THE POWER OF COMMUNITY AND INTERACTION
Experiencing such a breadth of like-minded designers at Material Matters all dedicated to sustainable developments in design acted as a reminder of the power behind community in instigating positive change. This was also felt in the new Dalston to Stokey district, where Camron client Atelier100 presented a democratic display of products created by 22 emerging London creatives across fashion and interiors.
The incubator programme supports emerging designers through funding the production of their products, alongside practical workshops and mentoring on topics from production to marketing and accounting. The variety of products on show, and available for purchase, continued to champion sustainable practices through a focus on materiality and innovative technologies. Highlights included designer Rosie Stontham’s Membrane Vase (hand-blown glass into moulds made of scrunched up newspaper) and Ex-A Studio’s Garnet Ring (a combination of 3D printing and traditional silversmithing to transform ethically sourced stones and recycled sterling silver into contemporary statement jewellery).
Over in the ever-buzzing Brompton Design District, luxury lighting company Occhio created an interactive and immersive experience within the newly opened London flagship showroom. Specialising in merging technical innovation with sleek, modern and sophisticated design, Occhio – represented by Camron – invited visitors to a hands-on experience of their new project, Luna – a new series of floating, celestial-inspired glass designs controlled by contact-free hand gestures.
Defining voice in modern luxury interiors, Camron client HOLLY HUNT celebrated its 40 year legacy of innovation and craftsmanship with the debut of its new collection HH40. On show in the brands Mayfair showroom, HH40 spans artfully crafted furniture and lighting; the new range was debuted alongside an exclusive wallpaper collection created in collaboration with design studio ASSEMBLAGE.
Shoreditch Design District saw Centre 151 – an independent charity and cultural centre supporting the Vietnamese, Laos, and Cambodian communities in London – display an immersive exhibition in collaboration between Wax Atelier, the Blue H’mong craftswomen of Pa Co village (Mai Chau), and Kilomet 109. The exhibition explored community, design, and sustainability through the lens of the Mother Goddess – an ancient Vietnamese tradition of worship of female deities seen as protectors of nature. Collaborative artworks were displayed across three spaces, united by one central material: rope. The visual journey placed a spotlight on the significance of rope as a medium and metaphor to demonstrate the significance of cross-cultural ideas and skills, and the interconnection between the natural world and material culture.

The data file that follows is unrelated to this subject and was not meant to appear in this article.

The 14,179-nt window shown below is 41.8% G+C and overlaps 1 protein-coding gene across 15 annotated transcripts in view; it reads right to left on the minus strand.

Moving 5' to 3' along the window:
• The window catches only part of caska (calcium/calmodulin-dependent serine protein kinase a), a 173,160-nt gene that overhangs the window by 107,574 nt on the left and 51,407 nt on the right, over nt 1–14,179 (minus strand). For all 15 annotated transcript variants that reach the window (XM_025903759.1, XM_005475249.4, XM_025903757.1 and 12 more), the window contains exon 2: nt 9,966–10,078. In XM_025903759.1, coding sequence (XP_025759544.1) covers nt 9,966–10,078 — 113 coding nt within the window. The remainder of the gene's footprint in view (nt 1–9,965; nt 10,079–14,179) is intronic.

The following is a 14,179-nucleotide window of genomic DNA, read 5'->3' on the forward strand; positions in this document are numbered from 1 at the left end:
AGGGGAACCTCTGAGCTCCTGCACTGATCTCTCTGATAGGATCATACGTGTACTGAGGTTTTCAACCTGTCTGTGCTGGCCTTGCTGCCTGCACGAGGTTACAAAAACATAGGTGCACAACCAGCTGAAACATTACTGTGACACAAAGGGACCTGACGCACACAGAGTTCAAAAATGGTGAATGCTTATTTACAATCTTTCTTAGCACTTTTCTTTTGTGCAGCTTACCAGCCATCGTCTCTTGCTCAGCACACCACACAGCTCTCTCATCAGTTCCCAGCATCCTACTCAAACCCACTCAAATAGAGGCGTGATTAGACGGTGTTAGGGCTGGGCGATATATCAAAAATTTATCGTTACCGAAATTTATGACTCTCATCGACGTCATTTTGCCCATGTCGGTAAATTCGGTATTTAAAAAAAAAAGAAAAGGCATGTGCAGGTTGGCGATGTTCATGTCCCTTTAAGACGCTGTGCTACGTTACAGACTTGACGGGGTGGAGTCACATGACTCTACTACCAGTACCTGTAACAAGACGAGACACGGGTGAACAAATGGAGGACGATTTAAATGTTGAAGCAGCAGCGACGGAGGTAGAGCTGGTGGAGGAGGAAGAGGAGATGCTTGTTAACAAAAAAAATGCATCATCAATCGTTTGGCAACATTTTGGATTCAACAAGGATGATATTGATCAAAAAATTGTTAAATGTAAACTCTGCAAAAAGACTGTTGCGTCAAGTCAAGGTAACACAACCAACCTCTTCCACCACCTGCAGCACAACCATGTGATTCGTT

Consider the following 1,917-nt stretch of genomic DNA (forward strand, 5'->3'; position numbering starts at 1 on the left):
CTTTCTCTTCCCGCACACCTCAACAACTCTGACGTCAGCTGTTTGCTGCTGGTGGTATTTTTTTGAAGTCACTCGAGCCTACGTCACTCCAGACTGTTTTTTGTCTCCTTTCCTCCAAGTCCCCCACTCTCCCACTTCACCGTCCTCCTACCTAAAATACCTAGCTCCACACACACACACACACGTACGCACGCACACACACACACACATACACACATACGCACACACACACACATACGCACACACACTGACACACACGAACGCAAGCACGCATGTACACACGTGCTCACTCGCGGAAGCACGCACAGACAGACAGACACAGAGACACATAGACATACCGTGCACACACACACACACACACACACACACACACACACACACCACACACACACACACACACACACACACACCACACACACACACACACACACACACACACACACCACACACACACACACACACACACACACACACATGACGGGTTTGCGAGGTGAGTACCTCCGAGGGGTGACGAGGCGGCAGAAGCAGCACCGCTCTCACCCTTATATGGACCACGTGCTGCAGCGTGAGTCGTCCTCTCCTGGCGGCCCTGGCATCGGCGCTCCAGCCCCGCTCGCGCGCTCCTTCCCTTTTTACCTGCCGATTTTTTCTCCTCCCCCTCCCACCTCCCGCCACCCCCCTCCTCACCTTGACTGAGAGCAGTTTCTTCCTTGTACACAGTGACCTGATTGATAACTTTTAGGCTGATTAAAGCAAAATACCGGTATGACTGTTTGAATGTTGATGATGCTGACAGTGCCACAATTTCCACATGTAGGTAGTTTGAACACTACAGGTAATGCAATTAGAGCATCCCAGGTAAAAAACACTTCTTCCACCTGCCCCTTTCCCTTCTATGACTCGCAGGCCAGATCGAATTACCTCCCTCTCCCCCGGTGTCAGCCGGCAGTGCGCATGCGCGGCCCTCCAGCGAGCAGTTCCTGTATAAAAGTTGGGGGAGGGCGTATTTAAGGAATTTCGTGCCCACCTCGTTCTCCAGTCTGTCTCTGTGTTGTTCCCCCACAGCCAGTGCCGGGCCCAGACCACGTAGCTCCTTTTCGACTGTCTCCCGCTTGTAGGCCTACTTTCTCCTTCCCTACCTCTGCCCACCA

Simone Brewster’s Spirit of Place featured five large-scale cork sculptures to evoke a cork forest along The Strand. Created in collaboration with Amorim, the installation draws attention to Amorim’s work encouraging the growth of trees resilient to drought, from which cork may be harvested through waste-free and restorative means. Meanwhile, regenerative design brand Osmose Studio hosted a pop-up exhibition: Mycelium Unearthed, to demonstrate the powerful role of mycelium as a sustainable design material through talks and workshops.
As this year’s edition of LDF came to a close, feelings of hope endure for the next generation of designers empowered to innovate in material developments and production practices that can not only change how we approach mass production, but also how we interact with design. The impetus behind developing sustainable materials was not only a notion felt strongly by the design community, but also by the fashion industry, too. It will be interesting to see how this develops over the next year, and what the cohort of LDF ‘24 will have to say on the topic.